After we awarded Cheryl Molennor’s photo of an egret against a black background 1st Place in our October 2009 Your Best Shot competition, we got a rush of letters. So many of our readers wanted to know how she got the background in her image that we decided to find out, and asked Molennor if we could use another of her egret photographs to teach her technique. When she shoots a white bird, Molennor exposes it to preserve its highlights and allows the background to go dark. Then she uses a combination of selections, Curves, and dodging and burning in Adobe Photoshop CS3 to make the background appear black. But, since we want as many of you as possible to try it at home, here’s a Photoshop Elementsbased technique that will achieve the same result. It’ll work in Photoshop CS3 or CS4, too. Step 1 To darken the background but leave the subject alone, we’ll have to begin by making a selection of the bird. We’ll use the Quick Selection tool to do this. Type the A key to get the tool. Then start painting on the bird until it is nearly all selected. This first go-round is rough, so don’t worry about doing it perfectly. Note: For more details and tips on making selections using the Quick Selection tool, especially in Photoshop, revisit September 2009’s “Digital Toolbox.”
Step 2 Now zoom in to the edges of the subject and start honing your selection. Stay in the Quick Selection tool, and hold down the Alt (Option on a Mac) key to get the Subtract from Selection tool. This time, paint in areas where you want to remove the selection. If you need a smaller brush, tap the left bracket key ([) on your keyboard. To make it bigger, tap the right bracket (]). In this case, the most difficult parts to get with the Quick Selection tool are the bird’s feet and wispy feathers. We’ll fix those later, so just do the best you can in this step. Note__: Photoshop CS3 or CS4 users frustrated with the Quick Selection tool in Step 2 have other options: Try typing Q to head into Quick Mask mode, and use your Brush tool to paint in your selection.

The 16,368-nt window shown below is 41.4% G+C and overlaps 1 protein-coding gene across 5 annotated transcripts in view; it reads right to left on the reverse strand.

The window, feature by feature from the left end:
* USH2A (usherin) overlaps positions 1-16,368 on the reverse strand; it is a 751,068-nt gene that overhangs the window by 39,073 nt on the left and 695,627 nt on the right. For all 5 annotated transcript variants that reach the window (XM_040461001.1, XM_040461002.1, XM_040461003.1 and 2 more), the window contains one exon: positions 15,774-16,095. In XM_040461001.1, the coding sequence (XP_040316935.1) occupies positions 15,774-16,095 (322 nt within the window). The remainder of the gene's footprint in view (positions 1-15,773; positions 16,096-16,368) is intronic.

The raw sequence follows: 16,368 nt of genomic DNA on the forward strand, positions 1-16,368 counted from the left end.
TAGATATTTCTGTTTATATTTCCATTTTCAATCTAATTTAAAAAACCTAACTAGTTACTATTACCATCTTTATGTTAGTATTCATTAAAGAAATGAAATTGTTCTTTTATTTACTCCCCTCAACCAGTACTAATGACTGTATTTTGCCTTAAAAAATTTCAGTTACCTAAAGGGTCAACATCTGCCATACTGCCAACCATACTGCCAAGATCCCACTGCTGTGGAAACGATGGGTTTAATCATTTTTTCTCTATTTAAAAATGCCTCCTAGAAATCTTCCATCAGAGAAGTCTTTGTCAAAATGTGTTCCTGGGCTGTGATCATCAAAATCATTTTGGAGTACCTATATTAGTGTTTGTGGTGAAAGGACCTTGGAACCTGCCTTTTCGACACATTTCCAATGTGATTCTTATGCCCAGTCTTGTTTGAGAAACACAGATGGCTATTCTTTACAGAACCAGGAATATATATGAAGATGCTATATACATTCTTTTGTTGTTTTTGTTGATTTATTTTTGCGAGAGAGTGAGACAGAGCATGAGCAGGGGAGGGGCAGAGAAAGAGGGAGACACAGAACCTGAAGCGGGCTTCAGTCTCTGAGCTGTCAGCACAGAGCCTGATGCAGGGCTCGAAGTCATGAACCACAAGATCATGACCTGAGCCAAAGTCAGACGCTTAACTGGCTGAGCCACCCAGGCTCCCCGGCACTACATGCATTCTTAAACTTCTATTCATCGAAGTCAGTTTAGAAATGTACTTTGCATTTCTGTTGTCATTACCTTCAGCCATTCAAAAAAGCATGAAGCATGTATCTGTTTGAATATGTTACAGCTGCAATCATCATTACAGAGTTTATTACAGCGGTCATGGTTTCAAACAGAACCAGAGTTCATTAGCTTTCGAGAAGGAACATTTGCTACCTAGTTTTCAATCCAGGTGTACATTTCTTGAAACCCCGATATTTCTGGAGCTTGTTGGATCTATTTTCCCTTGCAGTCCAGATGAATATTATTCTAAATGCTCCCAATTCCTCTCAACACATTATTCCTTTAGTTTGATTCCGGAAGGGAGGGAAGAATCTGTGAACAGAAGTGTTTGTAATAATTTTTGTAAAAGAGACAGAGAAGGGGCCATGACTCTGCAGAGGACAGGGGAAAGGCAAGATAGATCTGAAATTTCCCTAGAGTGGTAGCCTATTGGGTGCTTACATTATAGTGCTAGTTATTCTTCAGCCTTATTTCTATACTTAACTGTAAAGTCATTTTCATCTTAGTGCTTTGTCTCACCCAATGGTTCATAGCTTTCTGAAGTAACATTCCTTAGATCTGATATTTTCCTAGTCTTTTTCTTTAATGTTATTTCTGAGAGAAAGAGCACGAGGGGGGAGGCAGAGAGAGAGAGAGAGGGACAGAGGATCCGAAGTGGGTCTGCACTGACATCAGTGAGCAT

Step 3 Now that you have a good selection, go to Select > Inverse, switching it from enclosing the subject to enclosing everything else—that is, the background. Create a Brightness/Contrast Adjustment Layer by going to Layer > New Adjustment Layer > Brightness/Contrast. This makes a mask in the shape of your selection, so your adjustments will apply only to the background. Then bring the Brightness down and Contrast up until the background goes black. Note: If Brightness /Contrast doesn’t make your background dark enough, try using a Levels Adjustment Layer instead.
Step 4 You’ll immediately see where your selection looks good and where it doesn’t. Delicate feathers are hard to select with the blunt force of the Quick Selection tool. and since they should look as if they are against black, any color from the original background looks glaringly fake. To fix it, right-click on the Background Layer and choose Duplicate Layer. Then hit o on your keyboard to get the Sponge tool. In the options bar, choose Mode: Desaturate, and Flow: 100%. Zoom in, and with a large brush, paint away the distracting color. Note: If you accidentally desaturate your bird, go to the Options Bar and choose Saturate to bring back the color.
Final Step Getting rid of errant color helps, but it doesn’t solve the problem of having a hard edge around soft feathers. So click on your mask again and hit B to get the Brush tool. In the options Bar, set the opacity to 50%. Set your foreground color to black (hit D, then X on your keyboard to do so), then paint on the feathery areas to bring them back in. If you go too far, hit X to switch to painting with white, and repaint to cover up your mistakes. Note: When you’re making your final adjustments to the feathers, don’t spend too much time zoomed in beyond 100%. Sure, it’s easier to work very closely, but you may not be able to make out such fine details in your final print. F.Y.I. Elements vs. Photoshop: you may wonder what the difference is. Why spend money on Photoshop CS4 when Elements seems perfectly fine? The technique we used here highlights elements’ constraints. Photoshop users have three or four more agile selection methods at their disposal. Photoshop also offers more options for darkening the background or eliminating excess edge color using a wider variety of Adjustment layer types. Finally, Photoshop users can add masks to normal layers, and can also choose to isolate the bird by simply masking off the background itself.